Campus Reacts to Trump Victory

New York City - NY - USA - September 3 2015: Republican presidential candidate Donald Trump gestures emphatically during press conference at Trump Tower to announce he has signed a pledge not to run as an independent candidate

Photographer

New York City - NY - USA - September 3 2015: Republican presidential candidate Donald Trump gestures emphatically during press conference at Trump Tower to announce he has signed a pledge not to run as an independent candidate

Nathan Amundson

Since Donald Trump was named President-Elect early in the morning of November 9, reaction on campus has ranged from celebration to horror to apathy and indifference. The wide-ranging responses tended to include a common undertone, however small, of optimism that the polarized rhetoric of the past year might be coming to an end.

The political and social tension present in this election season precipitated acts of vandalism toward the bridge panels of several student groups, including the College Republicans, Muslim Student Association, and Multicultural Student Center.

On November 9, the University of Minnesota’s Vice President of Equity and Diversity, Katrice Albert, sent out an email to address that underlying tension present for the past several months. Opening with the line: “Like many of you, I am processing the divisiveness that has characterized the prolonged election season, and am working to understand how it will impact our communities, our university, our nation and our world,” Albert spoke about working together to create a campus community based on inclusion and mutual respect.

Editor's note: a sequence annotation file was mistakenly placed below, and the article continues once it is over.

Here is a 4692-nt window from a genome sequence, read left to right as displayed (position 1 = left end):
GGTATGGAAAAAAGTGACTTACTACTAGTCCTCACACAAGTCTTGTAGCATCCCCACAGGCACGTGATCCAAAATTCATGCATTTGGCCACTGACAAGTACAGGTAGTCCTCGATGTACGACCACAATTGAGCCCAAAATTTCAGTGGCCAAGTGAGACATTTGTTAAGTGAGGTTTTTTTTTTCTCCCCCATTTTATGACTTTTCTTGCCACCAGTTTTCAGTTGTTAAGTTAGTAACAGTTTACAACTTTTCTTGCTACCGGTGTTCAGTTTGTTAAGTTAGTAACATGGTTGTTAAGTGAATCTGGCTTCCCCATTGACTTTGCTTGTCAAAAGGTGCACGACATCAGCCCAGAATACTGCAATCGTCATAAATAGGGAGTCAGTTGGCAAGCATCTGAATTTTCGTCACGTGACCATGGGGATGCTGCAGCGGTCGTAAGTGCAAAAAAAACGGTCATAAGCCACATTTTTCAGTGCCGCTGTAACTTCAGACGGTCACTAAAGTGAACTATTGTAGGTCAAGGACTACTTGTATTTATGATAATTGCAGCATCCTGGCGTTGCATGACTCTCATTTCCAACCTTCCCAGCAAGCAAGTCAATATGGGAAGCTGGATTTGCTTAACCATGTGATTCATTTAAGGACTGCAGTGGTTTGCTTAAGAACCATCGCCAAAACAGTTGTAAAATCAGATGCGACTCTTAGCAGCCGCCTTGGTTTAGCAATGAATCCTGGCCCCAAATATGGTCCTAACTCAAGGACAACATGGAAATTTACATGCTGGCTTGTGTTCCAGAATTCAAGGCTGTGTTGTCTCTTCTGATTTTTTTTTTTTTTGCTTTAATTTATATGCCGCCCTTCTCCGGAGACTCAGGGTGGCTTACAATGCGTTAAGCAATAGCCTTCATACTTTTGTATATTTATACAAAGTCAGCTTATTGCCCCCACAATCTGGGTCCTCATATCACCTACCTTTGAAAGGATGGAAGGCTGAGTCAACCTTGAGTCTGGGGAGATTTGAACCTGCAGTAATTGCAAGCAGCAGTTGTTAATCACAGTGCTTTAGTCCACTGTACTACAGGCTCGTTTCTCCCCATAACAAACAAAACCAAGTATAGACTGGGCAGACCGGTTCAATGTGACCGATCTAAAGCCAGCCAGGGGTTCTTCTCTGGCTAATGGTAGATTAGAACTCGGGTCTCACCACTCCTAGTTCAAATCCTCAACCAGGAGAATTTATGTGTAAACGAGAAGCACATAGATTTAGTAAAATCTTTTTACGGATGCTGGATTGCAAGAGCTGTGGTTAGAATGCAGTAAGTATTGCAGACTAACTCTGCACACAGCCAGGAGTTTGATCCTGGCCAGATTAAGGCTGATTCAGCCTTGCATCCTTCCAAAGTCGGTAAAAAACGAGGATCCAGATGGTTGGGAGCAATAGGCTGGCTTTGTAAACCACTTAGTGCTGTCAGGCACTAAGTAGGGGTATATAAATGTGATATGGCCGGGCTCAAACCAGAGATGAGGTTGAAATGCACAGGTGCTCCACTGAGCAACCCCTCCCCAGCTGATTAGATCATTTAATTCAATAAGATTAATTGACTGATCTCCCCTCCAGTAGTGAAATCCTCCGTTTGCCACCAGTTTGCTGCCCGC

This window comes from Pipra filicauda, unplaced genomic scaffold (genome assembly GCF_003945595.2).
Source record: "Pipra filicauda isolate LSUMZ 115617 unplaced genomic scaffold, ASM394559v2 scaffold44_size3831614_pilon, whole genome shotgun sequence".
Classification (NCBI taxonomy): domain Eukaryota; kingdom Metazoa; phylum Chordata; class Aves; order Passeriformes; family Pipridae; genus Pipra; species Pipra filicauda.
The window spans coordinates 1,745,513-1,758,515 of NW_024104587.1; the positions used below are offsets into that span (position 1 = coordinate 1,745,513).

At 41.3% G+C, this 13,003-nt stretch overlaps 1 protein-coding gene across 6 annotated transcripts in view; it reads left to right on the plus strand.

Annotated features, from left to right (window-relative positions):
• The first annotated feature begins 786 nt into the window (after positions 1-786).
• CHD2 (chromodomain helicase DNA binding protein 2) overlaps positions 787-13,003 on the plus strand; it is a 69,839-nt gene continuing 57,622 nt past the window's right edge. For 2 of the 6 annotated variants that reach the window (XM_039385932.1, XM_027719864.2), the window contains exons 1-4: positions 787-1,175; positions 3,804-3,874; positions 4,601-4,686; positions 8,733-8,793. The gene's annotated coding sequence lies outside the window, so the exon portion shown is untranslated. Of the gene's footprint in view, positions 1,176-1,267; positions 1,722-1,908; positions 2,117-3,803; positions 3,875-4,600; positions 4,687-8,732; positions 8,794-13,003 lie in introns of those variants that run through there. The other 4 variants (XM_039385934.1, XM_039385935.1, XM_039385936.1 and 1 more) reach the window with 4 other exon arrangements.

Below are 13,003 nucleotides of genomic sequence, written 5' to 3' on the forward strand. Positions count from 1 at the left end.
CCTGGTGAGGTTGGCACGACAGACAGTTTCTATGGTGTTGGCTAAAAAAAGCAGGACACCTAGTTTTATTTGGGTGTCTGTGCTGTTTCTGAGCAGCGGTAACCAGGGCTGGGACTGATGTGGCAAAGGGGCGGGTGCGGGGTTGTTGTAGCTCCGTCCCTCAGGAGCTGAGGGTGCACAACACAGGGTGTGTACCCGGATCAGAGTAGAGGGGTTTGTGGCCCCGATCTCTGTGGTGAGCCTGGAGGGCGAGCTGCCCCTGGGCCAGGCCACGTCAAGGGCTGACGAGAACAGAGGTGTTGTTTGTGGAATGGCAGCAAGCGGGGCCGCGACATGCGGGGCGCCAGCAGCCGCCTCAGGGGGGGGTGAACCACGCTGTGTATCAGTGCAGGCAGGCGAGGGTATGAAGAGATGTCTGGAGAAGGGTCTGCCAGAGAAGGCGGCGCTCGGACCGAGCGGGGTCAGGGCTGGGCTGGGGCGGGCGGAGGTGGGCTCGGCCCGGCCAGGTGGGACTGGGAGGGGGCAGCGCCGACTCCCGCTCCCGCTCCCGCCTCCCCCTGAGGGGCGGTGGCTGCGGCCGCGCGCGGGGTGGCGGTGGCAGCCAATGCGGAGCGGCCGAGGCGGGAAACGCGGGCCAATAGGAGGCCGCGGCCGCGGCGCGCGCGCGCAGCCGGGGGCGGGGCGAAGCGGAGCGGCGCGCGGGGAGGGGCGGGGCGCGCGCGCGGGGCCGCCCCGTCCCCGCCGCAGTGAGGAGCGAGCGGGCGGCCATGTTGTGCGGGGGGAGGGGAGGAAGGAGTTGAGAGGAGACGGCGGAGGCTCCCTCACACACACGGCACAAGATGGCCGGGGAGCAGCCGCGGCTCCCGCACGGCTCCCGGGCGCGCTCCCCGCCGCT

In addition to the University’s reaction, many groups on campus have held events dedicated to discussing and absorbing the results of the election, such as La Raza’s post-election discussion and the Humphrey School of Public Affairs’ event “A Race Gender Dialogue on the 2016 Election”. Additionally, a group of academic centers and offices held “a post-election space focused on self-care and dialogue.” Other student groups and academic departments are holding post-election events over the rest of the week, the dates and times of which are listed on the University of Minnesota Events Calendar. A protest against Trump led by Socialist Alternative MN is covered in a separate article.

Several people near the Washington Avenue bridge on November 10 additionally had signs that said “This is not a place for hatred. This campus values all who are here.” Signage such as this, along with the popular “Love Trumps Hate” signs held by liberal political activists this election season, are aimed at the President-Elect and statements he has made on immigration and crime. Signs in support of Trump are entirely absent on the campus itself.

Some opponents of Trump have taken a different stance on his election, such as the President of College Libertarians, Kal Randa. “Now that it’s over, I prefer to be optimistic. Under this very differenct president, policies and the face of America will change in unforeseen ways, and that’s exciting and scary.” This same uneasy optimism was present in many of the students I talked to, only a handful of whom voted for Trump.

Despite underlying tensions, the community on campus is looking for ways to come together and has not been fundamentally altered by the election results. Only time will tell what the true effects of a Trump presidency will be.